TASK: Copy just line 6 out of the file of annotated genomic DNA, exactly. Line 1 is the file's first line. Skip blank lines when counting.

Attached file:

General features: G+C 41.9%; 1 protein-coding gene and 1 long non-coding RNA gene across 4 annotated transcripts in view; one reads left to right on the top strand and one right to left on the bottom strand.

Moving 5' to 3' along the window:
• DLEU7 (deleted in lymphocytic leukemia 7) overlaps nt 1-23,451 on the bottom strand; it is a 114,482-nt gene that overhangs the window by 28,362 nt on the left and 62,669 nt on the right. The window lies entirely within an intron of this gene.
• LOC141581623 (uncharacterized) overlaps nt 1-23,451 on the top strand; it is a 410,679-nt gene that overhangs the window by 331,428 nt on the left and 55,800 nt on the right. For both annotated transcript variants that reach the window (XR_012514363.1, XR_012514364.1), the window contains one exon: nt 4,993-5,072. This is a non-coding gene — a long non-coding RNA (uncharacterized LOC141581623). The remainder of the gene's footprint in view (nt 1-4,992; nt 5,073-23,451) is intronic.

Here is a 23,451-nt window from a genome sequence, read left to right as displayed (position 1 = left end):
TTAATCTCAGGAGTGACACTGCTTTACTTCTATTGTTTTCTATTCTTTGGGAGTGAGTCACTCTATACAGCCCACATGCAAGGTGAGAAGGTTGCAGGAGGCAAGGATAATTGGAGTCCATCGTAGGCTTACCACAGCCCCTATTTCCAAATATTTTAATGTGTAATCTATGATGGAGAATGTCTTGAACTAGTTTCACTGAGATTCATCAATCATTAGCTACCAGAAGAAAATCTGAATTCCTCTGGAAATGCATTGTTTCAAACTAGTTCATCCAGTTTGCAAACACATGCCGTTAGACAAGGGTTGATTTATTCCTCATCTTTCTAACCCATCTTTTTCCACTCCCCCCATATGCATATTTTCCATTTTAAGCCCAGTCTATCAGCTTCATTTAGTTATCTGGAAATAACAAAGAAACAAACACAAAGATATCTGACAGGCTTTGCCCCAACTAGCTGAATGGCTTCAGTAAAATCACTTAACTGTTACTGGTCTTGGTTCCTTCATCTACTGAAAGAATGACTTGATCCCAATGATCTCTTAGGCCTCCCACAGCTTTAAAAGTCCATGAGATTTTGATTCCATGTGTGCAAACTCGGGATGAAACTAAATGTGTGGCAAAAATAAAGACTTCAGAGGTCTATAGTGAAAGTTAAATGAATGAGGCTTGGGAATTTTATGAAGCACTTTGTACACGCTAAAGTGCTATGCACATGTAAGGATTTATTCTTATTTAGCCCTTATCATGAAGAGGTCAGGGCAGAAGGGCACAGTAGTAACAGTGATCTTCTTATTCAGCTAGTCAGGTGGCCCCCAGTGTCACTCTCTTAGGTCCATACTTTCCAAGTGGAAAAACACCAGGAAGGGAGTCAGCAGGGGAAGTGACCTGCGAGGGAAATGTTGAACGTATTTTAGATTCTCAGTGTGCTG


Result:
TTAATCTCAGGAGTGACACTGCTTTACTTCTATTGTTTTCTATTCTTTGGGAGTGAGTCACTCTATACAGCCCACATGCAAGGTGAGAAGGTTGCAGGAGGCAAGGATAATTGGAGTCCATCGTAGGCTTACCACAGCCCCTATTTCCAAATATTTTAATGTGTAATCTATGATGGAGAATGTCTTGAACTAGTTTCACTGAGATTCATCAATCATTAGCTACCAGAAGAAAATCTGAATTCCTCTGGAAATGCATTGTTTCAAACTAGTTCATCCAGTTTGCAAACACATGCCGTTAGACAAGGGTTGATTTATTCCTCATCTTTCTAACCCATCTTTTTCCACTCCCCCCATATGCATATTTTCCATTTTAAGCCCAGTCTATCAGCTTCATTTAGTTATCTGGAAATAACAAAGAAACAAACACAAAGATATCTGACAGGCTTTGCCCCAACTAGCTGAATGGCTTCAGTAAAATCACTTAACTGTTACTGGTCTTGGTTCCTTCATCTACTGAAAGAATGACTTGATCCCAATGATCTCTTAGGCCTCCCACAGCTTTAAAAGTCCATGAGATTTTGATTCCATGTGTGCAAACTCGGGATGAAACTAAATGTGTGGCAAAAATAAAGACTTCAGAGGTCTATAGTGAAAGTTAAATGAATGAGGCTTGGGAATTTTATGAAGCACTTTGTACACGCTAAAGTGCTATGCACATGTAAGGATTTATTCTTATTTAGCCCTTATCATGAAGAGGTCAGGGCAGAAGGGCACAGTAGTAACAGTGATCTTCTTATTCAGCTAGTCAGGTGGCCCCCAGTGTCACTCTCTTAGGTCCATACTTTCCAAGTGGAAAAACACCAGGAAGGGAGTCAGCAGGGGAAGTGACCTGCGAGGGAAATGTTGAACGTATTTTAGATTCTCAGTGTGCTG